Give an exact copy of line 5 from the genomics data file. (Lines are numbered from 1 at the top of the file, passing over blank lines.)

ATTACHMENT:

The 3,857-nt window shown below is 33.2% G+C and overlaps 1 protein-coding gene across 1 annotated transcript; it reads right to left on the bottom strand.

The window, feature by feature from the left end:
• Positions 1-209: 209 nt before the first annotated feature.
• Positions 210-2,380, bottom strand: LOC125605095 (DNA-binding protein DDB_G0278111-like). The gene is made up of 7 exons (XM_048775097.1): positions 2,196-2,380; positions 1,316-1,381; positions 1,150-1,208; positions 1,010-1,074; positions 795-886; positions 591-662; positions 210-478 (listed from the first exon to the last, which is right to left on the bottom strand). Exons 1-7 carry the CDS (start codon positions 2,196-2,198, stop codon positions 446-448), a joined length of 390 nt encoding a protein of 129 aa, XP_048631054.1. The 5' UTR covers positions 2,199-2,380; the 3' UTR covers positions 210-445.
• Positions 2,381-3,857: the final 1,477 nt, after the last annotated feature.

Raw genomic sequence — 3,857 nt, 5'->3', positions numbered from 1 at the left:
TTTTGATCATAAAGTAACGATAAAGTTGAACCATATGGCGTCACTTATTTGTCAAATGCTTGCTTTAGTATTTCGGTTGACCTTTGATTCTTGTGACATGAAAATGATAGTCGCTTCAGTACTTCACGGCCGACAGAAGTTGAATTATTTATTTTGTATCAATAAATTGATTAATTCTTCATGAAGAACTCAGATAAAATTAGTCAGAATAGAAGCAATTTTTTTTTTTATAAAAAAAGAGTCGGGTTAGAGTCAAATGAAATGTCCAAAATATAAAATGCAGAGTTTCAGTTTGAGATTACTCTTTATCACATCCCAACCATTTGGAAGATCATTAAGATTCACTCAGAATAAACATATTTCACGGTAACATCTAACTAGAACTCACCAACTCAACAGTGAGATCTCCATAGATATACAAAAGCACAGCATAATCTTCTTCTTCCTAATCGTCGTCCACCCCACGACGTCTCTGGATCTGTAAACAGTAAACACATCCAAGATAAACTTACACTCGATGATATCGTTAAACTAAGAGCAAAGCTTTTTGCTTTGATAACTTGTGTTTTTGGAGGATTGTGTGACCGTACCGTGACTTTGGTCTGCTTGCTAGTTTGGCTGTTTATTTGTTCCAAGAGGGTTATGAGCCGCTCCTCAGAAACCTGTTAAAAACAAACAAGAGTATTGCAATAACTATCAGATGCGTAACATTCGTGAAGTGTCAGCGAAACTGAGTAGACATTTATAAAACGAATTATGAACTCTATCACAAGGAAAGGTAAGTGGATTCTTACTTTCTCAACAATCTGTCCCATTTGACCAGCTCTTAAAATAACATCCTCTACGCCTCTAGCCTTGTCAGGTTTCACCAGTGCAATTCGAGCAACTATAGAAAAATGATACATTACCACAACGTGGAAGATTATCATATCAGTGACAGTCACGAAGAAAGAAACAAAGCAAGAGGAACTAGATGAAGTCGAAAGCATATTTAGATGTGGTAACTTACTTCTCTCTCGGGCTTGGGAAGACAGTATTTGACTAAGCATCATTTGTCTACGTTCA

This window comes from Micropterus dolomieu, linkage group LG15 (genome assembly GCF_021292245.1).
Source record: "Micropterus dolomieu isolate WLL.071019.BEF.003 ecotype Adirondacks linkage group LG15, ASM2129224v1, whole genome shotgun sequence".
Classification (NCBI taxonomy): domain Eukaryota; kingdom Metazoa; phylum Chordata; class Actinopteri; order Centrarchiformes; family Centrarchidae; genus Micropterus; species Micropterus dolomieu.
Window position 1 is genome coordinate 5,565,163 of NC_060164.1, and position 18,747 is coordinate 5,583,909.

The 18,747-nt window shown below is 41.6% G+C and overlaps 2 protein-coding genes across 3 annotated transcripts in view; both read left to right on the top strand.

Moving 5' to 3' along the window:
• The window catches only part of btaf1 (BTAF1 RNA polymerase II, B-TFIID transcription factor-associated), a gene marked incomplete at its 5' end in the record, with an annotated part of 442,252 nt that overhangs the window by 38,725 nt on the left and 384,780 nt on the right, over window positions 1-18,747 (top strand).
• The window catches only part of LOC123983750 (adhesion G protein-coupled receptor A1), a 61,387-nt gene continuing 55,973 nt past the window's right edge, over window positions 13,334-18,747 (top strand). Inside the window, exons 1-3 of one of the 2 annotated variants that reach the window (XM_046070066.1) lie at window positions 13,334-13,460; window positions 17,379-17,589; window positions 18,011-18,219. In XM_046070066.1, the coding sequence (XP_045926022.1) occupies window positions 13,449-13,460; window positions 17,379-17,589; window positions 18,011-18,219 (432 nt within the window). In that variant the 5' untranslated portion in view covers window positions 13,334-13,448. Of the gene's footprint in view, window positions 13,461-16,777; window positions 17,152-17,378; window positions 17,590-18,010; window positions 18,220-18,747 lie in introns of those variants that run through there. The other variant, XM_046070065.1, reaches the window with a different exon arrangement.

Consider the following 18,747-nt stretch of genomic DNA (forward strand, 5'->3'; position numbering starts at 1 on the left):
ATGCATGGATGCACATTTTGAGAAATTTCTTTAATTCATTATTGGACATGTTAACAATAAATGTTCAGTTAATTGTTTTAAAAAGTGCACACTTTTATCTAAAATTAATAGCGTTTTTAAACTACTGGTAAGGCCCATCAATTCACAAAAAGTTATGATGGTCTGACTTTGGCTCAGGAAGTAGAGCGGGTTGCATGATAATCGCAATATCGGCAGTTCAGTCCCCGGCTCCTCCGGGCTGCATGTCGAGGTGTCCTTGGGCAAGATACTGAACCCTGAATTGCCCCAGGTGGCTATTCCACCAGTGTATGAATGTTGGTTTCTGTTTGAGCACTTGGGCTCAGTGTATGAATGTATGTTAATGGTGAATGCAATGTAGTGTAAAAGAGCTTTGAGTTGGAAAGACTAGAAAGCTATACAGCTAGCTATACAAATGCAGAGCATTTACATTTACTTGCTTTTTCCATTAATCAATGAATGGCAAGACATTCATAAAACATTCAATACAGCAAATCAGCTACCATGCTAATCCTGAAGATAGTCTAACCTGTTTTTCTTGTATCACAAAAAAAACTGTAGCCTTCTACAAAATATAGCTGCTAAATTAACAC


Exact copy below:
• Positions 2,381-3,857: the final 1,477 nt, after the last annotated feature.